4. Mobile Is About More than Just Websites

While mobile websites get a lot of attention, the truth is that there’s more to mobile than just creating a mobile-optimized site. For starters, you should take a deep dive into mobile paid search or mobile display. From there, you should check out location based advertising or social/mobile. The key is to keep on innovating and keep on trying new tools — that’s the only way to really benefit from everything mobile has to offer. Action Step: To wrap your mind around all the ways you can use mobile, read 50 Insanely Simple Ways to Grow Sales with Mobile Marketing referenced previously. It’s a monster post with a ton of ideas.

List of 50 Mobile Marketing Ideas

5. Don’t Waste Your Time with a Mobile App

People are surprised when I tell them you shouldn’t waste your time with QR codes, but they’re even more surprised when I say that apps are also a waste of time (for most businesses, not all). There are plenty of other mobile marketing tools that are 1) easier to develop, and 2) will provide a better ROI.

Mobile apps are great if you have an embedded user base and you’re trying to reduce churn. But they’re not a good customer acquisition tool. (For proof of this, ask yourself when you downloaded an app from a brand you didn’t already know/have a relationship with. That’s right — never. Game over.) Action Step: Focus your efforts on tools like mobile display and mobile paid search before you even think about developing a mobile app. Only develop a mobile app if you have an embedded user base.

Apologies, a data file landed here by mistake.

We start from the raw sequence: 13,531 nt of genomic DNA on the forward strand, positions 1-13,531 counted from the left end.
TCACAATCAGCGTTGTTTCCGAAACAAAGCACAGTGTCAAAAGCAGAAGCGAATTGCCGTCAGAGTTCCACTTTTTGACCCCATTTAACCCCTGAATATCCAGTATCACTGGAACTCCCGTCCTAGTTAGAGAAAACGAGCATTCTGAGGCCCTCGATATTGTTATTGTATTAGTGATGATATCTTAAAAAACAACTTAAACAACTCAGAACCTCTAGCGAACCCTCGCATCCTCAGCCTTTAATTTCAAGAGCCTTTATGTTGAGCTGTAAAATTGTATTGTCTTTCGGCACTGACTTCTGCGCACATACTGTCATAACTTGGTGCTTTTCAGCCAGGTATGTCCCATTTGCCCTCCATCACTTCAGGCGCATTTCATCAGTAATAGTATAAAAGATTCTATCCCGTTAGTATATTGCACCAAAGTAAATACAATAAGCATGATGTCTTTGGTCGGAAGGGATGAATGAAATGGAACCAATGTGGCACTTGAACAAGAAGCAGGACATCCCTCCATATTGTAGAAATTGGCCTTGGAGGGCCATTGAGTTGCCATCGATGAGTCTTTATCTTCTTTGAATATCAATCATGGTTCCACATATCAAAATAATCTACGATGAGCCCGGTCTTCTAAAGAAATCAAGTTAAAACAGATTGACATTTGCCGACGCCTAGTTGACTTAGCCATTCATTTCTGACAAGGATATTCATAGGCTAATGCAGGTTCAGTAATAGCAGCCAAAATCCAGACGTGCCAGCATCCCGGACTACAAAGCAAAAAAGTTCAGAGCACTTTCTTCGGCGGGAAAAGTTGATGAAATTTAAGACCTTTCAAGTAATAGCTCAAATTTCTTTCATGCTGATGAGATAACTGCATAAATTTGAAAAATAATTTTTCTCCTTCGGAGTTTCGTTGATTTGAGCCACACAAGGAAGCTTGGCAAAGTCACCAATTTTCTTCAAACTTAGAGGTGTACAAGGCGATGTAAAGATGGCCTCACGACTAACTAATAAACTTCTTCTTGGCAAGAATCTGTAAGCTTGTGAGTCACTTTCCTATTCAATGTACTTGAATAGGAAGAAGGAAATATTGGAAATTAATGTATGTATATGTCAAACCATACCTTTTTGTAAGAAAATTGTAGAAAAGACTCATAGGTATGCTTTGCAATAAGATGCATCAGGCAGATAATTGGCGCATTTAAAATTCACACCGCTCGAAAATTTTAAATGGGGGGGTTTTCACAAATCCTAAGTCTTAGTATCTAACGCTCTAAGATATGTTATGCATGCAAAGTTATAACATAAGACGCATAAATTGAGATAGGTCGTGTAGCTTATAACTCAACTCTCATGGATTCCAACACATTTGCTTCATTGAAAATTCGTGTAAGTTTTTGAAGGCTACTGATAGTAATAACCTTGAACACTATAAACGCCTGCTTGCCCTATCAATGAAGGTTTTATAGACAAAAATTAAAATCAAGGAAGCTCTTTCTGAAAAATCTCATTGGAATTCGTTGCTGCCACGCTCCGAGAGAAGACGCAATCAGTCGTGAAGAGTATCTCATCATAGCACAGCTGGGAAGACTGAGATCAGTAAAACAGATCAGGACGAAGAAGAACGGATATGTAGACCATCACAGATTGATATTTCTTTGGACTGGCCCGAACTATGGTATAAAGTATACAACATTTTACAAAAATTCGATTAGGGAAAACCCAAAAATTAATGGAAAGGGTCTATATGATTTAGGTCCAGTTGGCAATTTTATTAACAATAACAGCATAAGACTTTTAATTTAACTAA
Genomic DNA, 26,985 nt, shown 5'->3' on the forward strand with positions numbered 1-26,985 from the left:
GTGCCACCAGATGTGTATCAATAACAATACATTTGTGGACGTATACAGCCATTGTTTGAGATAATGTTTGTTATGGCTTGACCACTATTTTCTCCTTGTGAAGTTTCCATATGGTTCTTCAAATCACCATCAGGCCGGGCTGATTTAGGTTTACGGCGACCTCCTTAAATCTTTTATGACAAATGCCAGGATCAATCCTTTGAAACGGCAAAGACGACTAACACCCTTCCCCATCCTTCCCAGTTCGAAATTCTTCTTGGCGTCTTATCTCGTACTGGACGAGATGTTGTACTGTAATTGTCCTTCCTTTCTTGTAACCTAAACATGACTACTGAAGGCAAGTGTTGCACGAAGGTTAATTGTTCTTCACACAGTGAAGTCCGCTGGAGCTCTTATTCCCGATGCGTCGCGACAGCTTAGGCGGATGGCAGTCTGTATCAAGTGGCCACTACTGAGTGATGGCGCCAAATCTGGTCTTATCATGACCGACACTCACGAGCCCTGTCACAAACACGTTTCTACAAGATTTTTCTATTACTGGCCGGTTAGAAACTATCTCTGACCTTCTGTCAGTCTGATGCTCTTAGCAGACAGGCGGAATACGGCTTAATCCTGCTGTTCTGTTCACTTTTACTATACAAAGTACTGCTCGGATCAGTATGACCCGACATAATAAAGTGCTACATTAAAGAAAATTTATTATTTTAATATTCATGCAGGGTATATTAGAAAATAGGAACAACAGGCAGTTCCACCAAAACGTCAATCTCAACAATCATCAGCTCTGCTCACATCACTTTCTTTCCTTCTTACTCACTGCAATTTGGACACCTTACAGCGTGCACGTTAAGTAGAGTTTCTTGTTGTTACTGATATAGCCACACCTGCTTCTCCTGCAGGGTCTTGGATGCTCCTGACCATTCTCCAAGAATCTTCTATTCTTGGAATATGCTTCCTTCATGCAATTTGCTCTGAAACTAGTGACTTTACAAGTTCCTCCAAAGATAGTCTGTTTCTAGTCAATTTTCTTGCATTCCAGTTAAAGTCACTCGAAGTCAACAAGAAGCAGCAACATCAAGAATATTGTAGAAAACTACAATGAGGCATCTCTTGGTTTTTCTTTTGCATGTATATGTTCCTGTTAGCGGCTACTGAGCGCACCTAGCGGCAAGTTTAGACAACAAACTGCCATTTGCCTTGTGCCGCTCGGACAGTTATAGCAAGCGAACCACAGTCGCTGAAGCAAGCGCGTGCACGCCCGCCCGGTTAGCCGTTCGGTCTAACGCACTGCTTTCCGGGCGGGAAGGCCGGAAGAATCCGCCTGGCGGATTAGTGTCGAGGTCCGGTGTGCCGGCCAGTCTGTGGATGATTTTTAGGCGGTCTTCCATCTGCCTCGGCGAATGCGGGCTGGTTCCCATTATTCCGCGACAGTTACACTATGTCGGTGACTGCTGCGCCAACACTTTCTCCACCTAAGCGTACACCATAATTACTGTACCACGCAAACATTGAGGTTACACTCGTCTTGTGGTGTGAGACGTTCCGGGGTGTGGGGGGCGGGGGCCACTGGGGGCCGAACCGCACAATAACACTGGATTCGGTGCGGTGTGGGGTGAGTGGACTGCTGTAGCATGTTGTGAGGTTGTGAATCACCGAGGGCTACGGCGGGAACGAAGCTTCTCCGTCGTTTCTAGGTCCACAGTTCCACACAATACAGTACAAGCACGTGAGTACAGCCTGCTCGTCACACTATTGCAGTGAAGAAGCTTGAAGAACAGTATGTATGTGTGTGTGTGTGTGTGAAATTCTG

6. Instagram is the Next Facebook

Instagram is coming on strong. In fact, my entirely unscientific and anecdotal research leads me to believe that Instagram will replace Facebook among young people over the next 5 years. In fact, Instagram essentially is Facebook — in other words, it’s a way to tell friends what you’re doing — but it more easily defaults to photos, which makes it more engaging and interactive. Action Step: For more on using Instagram for your business, read How to Run a Contest Using Instagram and Twitter on the 60 Second Marketer blog.